Brown Bag Concert: Billy Spears and the Beer Bellies, noon, Ninth and Massachusetts streets. Thursday Farmers’ Red Dog’s Dog Market, 4-6 p.m., 1121 Days summer workWakarusa Drive. outs begin today, with Cottin’s Hardware twice-daily sessions Farmers’ Market, 4-6:30 p.m., behind store at 1832 Monday through ThursMass. day and two sessions Theology on Tap, on Saturday morning. discussion of a selected There’s a rare celesreligion topic, 5:30 p.m. tial event on Tuesday, to 7 p.m., Henry’s, 11 E. with Venus eclipsing Eighth St. the sun, and the local Red Dog’s Dog Days astronomy club will workout, 6 p.m., field have a watch party neared Robinson Gymnato help people safely sium at Kansas University. observe the event. City Stamps in Your Attic Band concerts continue event, Lawrence Stamp Wednesday (hopefully Club will answer questions with better weather this about your collections, 6-8 week), and the Brown p.m., Watkins Community Bag concert series beMuseum, 1047 Mass. gins at noon Thursday. Reading and signing: On Friday, “Joseph and David Hann, author of the Amazing Technicol“River Memoir,” 7 p.m., or Dreamcoat” opens The Raven, 8 E. Seventh. at Theatre Lawrence, Sunflower Music Festiand Saturday brings val, 7-8:30 p.m., Lawrence the Downtown Outdoor Public Library, 707 Vt. Sculpture Exhibit OpenJunkyard Jazz Band, ing. 7 p.m., American Legion, 3408 W. Sixth St. Dollar Bowling, open to D-Day: From the Beaches of Normandy to close, Royal Crest Lanes, Bedford, Va., 7:30 p.m., 933 Iowa. Dole Institute of Politics, Big Brothers Big Sis2350 Petefish Drive. ters of Douglas County, Poker Night, 8 p.m., noon, 536 Fireside Court, Suite B. Information meet- Applebee’s, 2520 Iowa. Trivia Night, 8 p.m. The ing for prospective volunBurger Stand, 803 Mass. teers. For more informaTeam trivia, 9 p.m., tion, call 843-7359. Johnny’s West, 721 WakaCountry Jam hosted rusa Drive. by Good Ole Boys, Ladies Night Free 6-8:30 p.m., Cutter’s Smokehouse, 218 E. 20th Bowling, 9:30 p.m., Royal Crest Lanes, 933 Iowa. St., Eudora. Red Dog’s Dog Days workout, 6 p.m., field neared Robinson Gymnasium at Kansas University. Day Out With Thomas: Billy Spears and the Mystery On The Rails Beer Bellies, 6 p.m., Tour 2012, departures Johnny’s Tavern, 401 N. every 45 minutes beginSecond St. ning at 9:45 a.m., Midland Public meeting on Railway, 1515 High St., city’s proposed new rec Baldwin City. center, 6:30-8 p.m., Free String Quartet, part of State High School Com“Body of Work: Studies mons, 4700 Overland Drive. and Interpretations of Douglas County Comthe Live Model,” noon, mission meeting, 6:35 Lawrence Arts Center, 940 p.m., Douglas County N.H. Courthouse, 1100 Mass. Perry Lecompton Reading and signing: Farmers Market, 4-6:30 Benjamin Busch, author p.m., U.S. Highway 24 of “Dust to Dust,” 7 p.m., and Ferguson Road. The Raven, 8 E. Seventh. Indian Taco Sale and Jazz Wednesday, 7-9 Fundraiser, 6 p.m., Four p.m., Eldridge Hotel, 701 Winds Native Center, 15th Mass. and Haskell Conroy’s Trivia, 7:30 Relay for Life, 7 p.m.-7 p.m., Conroy’s Pub, 3115 a.m., Free State High W. Sixth St. School, 4700 Overland Lawrence City Band Drive. concert: Lawrence LegJohn Lomas and Bill ends featuring Paul Gray Crahan, 7:30 p.m., The and the Gaslight Gang, Oread, 1200 Oread Ave. Clyde Bysome and more, “Joseph and the 8 p.m., South Park, 1200 Amazing Technicolor block of Massachusetts Dreamcoat,” 7:30 p.m., Street. Theatre Lawrence, 1501 Pride Night, 9 p.m., N.H. Wilde’s Chateau, 2412 Iowa.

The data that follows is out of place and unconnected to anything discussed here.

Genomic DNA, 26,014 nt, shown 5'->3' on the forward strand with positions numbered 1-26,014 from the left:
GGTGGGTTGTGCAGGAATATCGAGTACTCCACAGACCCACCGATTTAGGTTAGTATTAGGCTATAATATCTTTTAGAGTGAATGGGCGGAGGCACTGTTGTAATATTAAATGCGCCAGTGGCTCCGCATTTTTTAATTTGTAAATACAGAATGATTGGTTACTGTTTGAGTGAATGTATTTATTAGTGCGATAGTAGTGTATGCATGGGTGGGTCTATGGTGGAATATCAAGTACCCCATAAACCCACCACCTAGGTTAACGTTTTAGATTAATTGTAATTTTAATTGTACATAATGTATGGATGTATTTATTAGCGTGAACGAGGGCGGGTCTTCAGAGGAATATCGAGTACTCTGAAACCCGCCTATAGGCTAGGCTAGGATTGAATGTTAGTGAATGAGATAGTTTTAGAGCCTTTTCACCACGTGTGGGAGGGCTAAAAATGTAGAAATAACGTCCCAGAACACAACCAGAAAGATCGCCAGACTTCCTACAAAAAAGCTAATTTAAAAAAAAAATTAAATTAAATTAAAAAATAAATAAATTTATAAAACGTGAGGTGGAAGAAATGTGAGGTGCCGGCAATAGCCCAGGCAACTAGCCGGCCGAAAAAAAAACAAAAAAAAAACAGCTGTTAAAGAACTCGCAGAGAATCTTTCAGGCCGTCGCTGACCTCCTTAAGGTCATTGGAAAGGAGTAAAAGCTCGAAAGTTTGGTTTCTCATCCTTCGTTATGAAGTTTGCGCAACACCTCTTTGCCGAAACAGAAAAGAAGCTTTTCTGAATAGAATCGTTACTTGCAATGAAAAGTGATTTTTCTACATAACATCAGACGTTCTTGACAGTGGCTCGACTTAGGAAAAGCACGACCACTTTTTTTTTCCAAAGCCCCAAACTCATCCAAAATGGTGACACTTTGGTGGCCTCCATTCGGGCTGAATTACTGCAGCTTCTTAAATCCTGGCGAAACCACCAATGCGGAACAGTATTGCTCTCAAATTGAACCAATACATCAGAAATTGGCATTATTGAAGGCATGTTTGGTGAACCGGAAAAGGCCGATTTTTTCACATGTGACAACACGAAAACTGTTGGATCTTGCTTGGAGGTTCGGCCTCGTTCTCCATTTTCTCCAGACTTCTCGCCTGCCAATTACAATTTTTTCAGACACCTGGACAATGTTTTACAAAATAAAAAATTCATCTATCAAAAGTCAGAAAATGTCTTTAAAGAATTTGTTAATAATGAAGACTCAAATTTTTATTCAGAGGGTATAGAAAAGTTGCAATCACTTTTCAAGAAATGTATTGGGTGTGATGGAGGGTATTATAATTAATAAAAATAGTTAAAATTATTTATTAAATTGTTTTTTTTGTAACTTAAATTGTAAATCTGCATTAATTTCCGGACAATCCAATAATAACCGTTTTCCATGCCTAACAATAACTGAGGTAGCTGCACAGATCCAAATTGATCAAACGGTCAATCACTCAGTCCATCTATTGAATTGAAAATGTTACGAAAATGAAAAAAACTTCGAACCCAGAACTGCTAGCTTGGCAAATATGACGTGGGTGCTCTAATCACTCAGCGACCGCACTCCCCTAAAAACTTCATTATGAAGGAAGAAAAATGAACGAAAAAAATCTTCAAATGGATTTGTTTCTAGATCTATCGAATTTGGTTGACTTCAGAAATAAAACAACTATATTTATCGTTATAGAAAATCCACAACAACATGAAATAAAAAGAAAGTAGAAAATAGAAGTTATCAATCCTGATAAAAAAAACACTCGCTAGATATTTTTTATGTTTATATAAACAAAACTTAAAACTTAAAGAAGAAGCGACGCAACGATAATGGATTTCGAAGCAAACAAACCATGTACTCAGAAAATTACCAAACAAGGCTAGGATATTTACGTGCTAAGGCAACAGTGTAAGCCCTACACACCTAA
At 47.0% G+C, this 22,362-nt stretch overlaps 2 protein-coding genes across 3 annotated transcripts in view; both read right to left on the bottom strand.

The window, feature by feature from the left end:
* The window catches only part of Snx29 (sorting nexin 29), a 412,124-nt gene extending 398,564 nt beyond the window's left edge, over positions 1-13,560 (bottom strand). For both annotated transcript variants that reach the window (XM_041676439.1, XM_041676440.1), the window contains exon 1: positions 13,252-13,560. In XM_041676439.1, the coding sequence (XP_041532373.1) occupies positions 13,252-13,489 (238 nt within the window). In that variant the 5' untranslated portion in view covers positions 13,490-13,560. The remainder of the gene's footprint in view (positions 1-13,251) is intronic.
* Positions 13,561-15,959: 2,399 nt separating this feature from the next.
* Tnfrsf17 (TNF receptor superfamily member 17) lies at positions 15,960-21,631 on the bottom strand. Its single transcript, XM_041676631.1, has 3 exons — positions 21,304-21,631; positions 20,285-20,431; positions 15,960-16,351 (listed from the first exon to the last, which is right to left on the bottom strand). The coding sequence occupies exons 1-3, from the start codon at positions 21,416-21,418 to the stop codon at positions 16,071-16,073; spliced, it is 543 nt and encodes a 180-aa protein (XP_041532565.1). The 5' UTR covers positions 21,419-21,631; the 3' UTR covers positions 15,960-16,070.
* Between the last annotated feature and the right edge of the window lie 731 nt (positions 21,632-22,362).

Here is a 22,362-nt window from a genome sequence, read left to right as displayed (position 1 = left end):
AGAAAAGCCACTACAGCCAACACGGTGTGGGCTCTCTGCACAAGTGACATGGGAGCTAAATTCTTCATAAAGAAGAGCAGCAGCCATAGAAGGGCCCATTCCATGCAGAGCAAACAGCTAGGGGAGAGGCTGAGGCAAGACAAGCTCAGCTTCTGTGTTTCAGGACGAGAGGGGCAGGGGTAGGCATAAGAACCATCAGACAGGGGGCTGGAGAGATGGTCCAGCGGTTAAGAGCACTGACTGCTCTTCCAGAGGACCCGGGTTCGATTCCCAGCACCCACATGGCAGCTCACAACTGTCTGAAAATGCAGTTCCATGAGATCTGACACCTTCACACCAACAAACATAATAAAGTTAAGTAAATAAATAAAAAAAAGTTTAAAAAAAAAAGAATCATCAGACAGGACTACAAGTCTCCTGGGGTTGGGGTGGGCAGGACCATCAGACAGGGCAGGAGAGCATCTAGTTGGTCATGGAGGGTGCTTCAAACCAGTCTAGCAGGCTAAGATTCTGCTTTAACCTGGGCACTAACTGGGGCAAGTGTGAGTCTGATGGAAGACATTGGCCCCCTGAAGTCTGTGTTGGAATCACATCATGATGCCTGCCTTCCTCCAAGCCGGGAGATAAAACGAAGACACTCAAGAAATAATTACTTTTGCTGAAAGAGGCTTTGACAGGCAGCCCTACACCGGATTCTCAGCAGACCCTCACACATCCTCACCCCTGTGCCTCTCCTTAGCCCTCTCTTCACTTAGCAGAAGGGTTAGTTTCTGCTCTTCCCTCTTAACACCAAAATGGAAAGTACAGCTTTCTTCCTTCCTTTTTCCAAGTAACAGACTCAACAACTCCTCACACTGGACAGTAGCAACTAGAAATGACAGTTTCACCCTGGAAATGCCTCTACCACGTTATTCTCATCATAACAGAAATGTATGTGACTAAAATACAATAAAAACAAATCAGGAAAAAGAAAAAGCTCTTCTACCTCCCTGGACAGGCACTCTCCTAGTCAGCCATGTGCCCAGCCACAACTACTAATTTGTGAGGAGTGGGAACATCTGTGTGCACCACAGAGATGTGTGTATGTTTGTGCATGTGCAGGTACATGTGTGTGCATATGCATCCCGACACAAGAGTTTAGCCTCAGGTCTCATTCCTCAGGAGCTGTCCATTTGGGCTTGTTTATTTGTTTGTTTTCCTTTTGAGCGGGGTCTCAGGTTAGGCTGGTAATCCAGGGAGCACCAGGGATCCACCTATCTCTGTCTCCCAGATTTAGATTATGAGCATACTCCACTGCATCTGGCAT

Red Dog’s Dog Days workout, 6 a.m., Memorial Stadium at Kansas University.

Please submit event information at least one week in advance. by Scott Adams

NBA: Celtics win, 93-91, to even series. 3B


EARNING HIS STRIPES Tiger Woods, right, won the Memorial, tying Jack Nicklaus with 73 career PGA titles. Story on page 5B


LAWRENCE JOURNAL-WORLD !" !"Monday, June 4, 2012


Tom Keegan

Campo can see beyond numbers “Moneyball” would have us believe that any skilled researcher can predict the future success of an athlete making a big step up in competition primarily by studying his statistical past. Nonsense. It takes trained sports professionals to make projections that can’t be backed up statistically and aren’t obvious to most of us. Kansas University defensive coordinator Dave Campo’s evaluation of Arizona State’s Darren Woodson, selected in the second round of the 1992 draft by the Dallas Cowboys, illustrates one way in which figures lie. Campo was one of many who attended Arizona State’s pro day. “I’m sitting in the room watching tape, and I see this guy flashing across the field, but he’s not making any tackles,” Campo recalled. “He’s a weak-side linebacker, they’re running the ball away from him all the time. They’re not running at him. They’re running away from him. He’s running over there. Well, Arizona State had such a good team that guys were getting tackled before he had a chance. But he’s right there.” Campo heard others saying things such as, “You know that Woodson kid, I don’t know if he’ll hit anybody. He’s running all around, but I don’t ever see him doing anything. He doesn’t have any statistics.” Woodson had stats as a sophomore, before foes knew the value of running on the opposite side from which he played. “I’m watching the tape, and my eyes are lighting up,” Campo said. “And then I’m watching him on the special teams. He’s the first one down.” Jimmy Johnson, then the Cowboy’s head coach and Campo’s boss, had emphasized the need for a big strong safety because the NFC East was loaded with teams that thrived on power football. The Cowboys worked out Woodson as a defensive back. “Here’s this guy, 218 pounds and 6-2, and he runs a 4.38 (seconds),” Campo said. “So I watched him work out and went back to Jimmy and said, ‘Look, I don’t know if this kid will be a great ball hawk because he’s never been in the secondary. He’s been close to the line of scrimmage all the time.’ But I said he’s got the feet to play in the secondary.” After his rookie season, Johnson told Campo that Woodson would start at safety the next year, and Campo wasn’t so sure he was ready. Johnson wasn’t swayed, and Woodson retired as the Cowboys’ career leader in tackles. Campo stressed Johnson deserves the credit because he was the one who pulled the trigger on making Woodson a starter so soon, but the truth is, without Campo, Woodson never would have been a Cowboy. When a KU defense short on speed, size, Division I experience and hard hitters gets abused this fall, remember Campo can project talent, and that should pay dividends in time.